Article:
Reperfusion disrupts cerebral capillaries, causing cerebral edema and hemorrhage. Middle cerebral artery occlusion (MCAO) induces the matrix-degrading metalloproteinases, but their role in capillary injury after reperfusion is unknown. Matrix metalloproteinases (MMPs) and tissue inhibitors to metalloproteinases (TIMPs) modulate capillary permeability. Therefore, we measured blood-brain barrier (BBB) permeability, brain water and electrolytes, MMPs, and TIMPs at multiple times after reperfusion. Adult rats underwent MCAO for 2 hours by the suture method. Brain uptake of 14C-sucrose was measured from 3 hours to 14 days after reperfusion. Levels of MMPs and TIMPs were measured by zymography and reverse zymography, respectively, in contiguous tissues. Other rats had water and electrolytes measured at 3, 24, or 48 hours after reperfusion. Treatment with a synthetic MMP inhibitor, BB-1101, on BBB permeability and cerebral edema was studied. Brain sucrose uptake increased after 3 and 48 hours of reperfusion, with maximal opening at 48 hours and return to normal by 14 days. There was a correlation between the levels of gelatinase A at 3 hours and the sucrose uptake (P<0.05). Gelatinase A (MMP-2) was maximally increased at 5 days, and TIMP-2 was highest at 5 days. Gelatinase B and TIMP-1 were maximally elevated at 48 hours. The inhibitor of gelatinase B, TIMP-1, was also increased at 48 hours. Treatment with BB-1101 reduced BBB opening at 3 hours and brain edema at 24 hours, but neither was affected at 48 hours. The initial opening at 3 hours correlated with gelatinase A levels and was blocked by a synthetic MMP inhibitor. The delayed opening, which was associated with elevated levels of gelatinase B, failed to respond to the MMP inhibitor, suggesting different mechanisms of injury for the biphasic BBB injury.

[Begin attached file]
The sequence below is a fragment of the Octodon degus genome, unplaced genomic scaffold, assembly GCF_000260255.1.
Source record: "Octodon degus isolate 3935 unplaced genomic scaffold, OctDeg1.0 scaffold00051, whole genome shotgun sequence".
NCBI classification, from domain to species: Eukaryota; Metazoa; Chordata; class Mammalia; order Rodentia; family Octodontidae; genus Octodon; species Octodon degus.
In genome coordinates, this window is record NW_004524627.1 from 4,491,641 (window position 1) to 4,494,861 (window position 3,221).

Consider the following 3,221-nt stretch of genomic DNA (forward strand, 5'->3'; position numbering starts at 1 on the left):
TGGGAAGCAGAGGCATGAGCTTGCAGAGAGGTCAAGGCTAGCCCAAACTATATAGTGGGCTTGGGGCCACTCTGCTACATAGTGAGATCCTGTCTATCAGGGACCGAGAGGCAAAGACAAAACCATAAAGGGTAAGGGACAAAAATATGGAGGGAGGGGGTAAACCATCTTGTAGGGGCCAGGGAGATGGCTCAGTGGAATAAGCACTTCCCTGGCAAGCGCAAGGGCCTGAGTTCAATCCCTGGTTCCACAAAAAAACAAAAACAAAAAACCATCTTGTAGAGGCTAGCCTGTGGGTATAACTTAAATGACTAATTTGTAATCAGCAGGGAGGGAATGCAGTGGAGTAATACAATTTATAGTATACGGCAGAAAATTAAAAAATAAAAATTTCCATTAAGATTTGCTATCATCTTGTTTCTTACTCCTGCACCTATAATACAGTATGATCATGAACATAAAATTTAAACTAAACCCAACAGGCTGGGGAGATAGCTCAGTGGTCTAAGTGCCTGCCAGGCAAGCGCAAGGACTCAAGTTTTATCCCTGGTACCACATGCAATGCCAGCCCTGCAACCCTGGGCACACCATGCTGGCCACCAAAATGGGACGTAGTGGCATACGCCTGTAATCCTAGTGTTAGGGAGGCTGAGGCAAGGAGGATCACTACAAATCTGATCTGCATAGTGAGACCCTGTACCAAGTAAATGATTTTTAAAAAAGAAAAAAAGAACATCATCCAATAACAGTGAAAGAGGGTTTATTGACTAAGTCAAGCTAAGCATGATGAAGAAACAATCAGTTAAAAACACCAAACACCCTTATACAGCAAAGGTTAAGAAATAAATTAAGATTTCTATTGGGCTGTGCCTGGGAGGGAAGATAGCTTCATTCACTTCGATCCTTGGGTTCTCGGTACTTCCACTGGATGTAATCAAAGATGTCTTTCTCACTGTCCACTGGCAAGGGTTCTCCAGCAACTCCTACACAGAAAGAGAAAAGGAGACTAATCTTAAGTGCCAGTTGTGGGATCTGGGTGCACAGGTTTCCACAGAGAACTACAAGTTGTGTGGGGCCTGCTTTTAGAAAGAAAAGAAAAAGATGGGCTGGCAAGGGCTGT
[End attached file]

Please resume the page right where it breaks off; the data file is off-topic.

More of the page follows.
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                Author and article information